A set X of elements of V is linearly independent if the corresponding family {x}xX is linearly independent. Equivalently, a family is dependent if a member is in the closure of the linear span of the rest of the family, i.e., a member is a linear combination of the rest of the family. The trivial case of the empty family must be regarded as linearly independent for theorems to apply.

A set of vectors which is linearly independent and spans some vector space, forms a basis for that vector space. For example, the vector space of all polynomials in x over the reals has the (infinite) subset {1, x, x2, ...} as a basis.

Geometric meaning

A geographic example may help to clarify the concept of linear independence. A person describing the location of a certain place might say, "It is 3 miles north and 4 miles east of here." This is sufficient information to describe the location, because the geographic coordinate system may be considered as a 2-dimensional vector space (ignoring altitude and the curvature of the Earth's surface). The person might add, "The place is 5 miles northeast of here." Although this last statement is true, it is not necessary.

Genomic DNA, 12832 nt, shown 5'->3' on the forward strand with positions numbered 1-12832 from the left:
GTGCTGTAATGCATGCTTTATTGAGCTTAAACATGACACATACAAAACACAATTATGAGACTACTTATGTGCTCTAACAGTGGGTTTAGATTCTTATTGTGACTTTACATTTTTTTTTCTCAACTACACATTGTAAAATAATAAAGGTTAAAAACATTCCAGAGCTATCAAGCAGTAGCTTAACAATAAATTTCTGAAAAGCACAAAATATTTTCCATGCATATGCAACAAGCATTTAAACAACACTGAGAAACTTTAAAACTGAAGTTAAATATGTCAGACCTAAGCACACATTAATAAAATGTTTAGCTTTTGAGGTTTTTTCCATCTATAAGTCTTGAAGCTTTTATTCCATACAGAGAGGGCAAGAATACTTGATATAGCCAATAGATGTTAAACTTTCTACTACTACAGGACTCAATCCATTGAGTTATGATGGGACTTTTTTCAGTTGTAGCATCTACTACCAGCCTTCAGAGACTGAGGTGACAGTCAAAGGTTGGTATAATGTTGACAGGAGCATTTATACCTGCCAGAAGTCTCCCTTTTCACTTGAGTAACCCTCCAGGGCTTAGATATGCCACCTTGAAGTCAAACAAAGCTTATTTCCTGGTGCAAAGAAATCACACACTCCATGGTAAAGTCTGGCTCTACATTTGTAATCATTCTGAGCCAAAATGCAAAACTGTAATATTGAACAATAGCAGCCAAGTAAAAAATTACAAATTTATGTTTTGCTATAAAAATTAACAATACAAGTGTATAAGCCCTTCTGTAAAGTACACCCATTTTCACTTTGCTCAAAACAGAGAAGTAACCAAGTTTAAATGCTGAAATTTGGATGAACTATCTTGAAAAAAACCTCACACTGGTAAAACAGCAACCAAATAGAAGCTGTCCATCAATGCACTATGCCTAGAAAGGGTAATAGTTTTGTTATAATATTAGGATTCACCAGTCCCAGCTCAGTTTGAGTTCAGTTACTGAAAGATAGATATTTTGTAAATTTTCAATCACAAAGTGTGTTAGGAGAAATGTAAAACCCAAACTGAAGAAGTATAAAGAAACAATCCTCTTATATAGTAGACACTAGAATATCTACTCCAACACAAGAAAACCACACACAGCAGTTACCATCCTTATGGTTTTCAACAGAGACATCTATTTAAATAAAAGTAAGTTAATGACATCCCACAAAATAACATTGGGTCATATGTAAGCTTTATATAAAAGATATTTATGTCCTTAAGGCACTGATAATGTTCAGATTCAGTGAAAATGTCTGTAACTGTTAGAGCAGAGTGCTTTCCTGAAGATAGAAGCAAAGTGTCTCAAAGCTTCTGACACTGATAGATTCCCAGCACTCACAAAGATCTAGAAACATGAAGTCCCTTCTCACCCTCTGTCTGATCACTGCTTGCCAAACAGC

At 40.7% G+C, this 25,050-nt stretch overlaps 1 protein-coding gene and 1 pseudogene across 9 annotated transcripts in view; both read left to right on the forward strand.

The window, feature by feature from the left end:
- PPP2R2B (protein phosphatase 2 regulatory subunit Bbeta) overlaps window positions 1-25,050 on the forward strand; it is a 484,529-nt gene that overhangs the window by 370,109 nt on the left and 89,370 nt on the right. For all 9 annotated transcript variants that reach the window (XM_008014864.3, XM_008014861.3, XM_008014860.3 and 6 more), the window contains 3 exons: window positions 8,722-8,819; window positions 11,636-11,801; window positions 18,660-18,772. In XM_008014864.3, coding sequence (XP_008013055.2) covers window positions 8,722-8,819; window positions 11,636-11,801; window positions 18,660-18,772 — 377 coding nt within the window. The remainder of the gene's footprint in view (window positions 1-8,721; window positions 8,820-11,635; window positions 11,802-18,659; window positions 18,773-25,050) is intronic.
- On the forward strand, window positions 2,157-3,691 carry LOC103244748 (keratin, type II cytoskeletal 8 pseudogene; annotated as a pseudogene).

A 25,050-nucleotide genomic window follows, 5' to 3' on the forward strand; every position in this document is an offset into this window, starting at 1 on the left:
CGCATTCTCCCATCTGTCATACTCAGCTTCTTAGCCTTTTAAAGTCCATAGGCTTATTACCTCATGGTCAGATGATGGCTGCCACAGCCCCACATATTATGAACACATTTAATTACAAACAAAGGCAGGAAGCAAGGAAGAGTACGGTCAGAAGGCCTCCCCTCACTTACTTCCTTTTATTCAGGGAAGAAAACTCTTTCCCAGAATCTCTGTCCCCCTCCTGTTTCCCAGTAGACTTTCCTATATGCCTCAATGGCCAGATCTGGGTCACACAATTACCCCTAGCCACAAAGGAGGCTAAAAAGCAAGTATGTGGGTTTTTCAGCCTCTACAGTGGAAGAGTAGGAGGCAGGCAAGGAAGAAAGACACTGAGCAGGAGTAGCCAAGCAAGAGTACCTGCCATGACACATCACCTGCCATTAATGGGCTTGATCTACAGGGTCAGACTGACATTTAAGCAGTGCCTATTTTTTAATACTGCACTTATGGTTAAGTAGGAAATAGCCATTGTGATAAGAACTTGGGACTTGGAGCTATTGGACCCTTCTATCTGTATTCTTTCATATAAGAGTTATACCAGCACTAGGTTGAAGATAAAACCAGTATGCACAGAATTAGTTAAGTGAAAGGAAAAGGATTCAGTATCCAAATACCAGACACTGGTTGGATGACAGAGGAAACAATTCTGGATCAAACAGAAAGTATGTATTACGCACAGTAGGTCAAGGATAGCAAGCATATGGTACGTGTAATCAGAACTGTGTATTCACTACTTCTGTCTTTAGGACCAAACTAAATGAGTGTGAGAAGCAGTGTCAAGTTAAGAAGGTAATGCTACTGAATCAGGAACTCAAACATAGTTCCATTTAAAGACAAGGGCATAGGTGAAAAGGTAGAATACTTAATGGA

In this example the "3 miles north" vector and the "4 miles east" vector are linearly independent. That is to say, the north vector cannot be described in terms of the east vector, and vice versa. The third "5 miles northeast" vector is a linear combination of the other two vectors, and it makes the set of vectors linearly dependent, that is, one of the three vectors is unnecessary.

Also note that if altitude is not ignored, it becomes necessary to add a third vector to the linearly independent set. In general, n linearly independent vectors are required to describe all locations in n-dimensional space.

Evaluating linear independence

Vectors in R2

Three vectors: Consider the set of vectors v1 = (1, 1), v2 = (−3, 2) and v3 = (2, 4), then the condition for linear dependence seeks a set of non-zero scalars, such that


Row reduce this matrix equation by subtracting the first row from the second to obtain,